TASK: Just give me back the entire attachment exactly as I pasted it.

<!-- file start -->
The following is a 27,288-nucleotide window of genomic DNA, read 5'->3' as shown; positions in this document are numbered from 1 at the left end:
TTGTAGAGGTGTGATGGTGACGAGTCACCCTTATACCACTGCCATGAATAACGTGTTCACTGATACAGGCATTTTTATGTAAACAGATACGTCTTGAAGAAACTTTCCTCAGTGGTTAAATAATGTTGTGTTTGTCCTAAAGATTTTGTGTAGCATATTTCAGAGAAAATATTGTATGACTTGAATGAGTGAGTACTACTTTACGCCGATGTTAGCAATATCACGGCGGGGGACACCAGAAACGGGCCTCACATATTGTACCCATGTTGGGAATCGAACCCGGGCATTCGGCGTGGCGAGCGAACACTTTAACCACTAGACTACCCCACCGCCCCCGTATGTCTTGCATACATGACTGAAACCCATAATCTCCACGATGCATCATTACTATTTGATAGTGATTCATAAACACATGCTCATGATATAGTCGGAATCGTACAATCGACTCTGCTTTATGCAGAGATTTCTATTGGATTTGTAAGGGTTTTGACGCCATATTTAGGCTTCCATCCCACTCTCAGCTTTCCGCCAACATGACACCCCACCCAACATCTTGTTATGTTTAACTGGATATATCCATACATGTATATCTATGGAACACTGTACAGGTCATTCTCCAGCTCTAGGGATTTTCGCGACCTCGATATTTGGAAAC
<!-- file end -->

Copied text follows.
The following is a 27,288-nucleotide window of genomic DNA, read 5'->3' as shown; positions in this document are numbered from 1 at the left end:
TTGTAGAGGTGTGATGGTGACGAGTCACCCTTATACCACTGCCATGAATAACGTGTTCACTGATACAGGCATTTTTATGTAAACAGATACGTCTTGAAGAAACTTTCCTCAGTGGTTAAATAATGTTGTGTTTGTCCTAAAGATTTTGTGTAGCATATTTCAGAGAAAATATTGTATGACTTGAATGAGTGAGTACTACTTTACGCCGATGTTAGCAATATCACGGCGGGGGACACCAGAAACGGGCCTCACATATTGTACCCATGTTGGGAATCGAACCCGGGCATTCGGCGTGGCGAGCGAACACTTTAACCACTAGACTACCCCACCGCCCCCGTATGTCTTGCATACATGACTGAAACCCATAATCTCCACGATGCATCATTACTATTTGATAGTGATTCATAAACACATGCTCATGATATAGTCGGAATCGTACAATCGACTCTGCTTTATGCAGAGATTTCTATTGGATTTGTAAGGGTTTTGACGCCATATTTAGGCTTCCATCCCACTCTCAGCTTTCCGCCAACATGACACCCCACCCAACATCTTGTTATGTTTAACTGGATATATCCATACATGTATATCTATGGAACACTGTACAGGTCATTCTCCAGCTCTAGGGATTTTCGCGACCTCGATATTTGGAAAC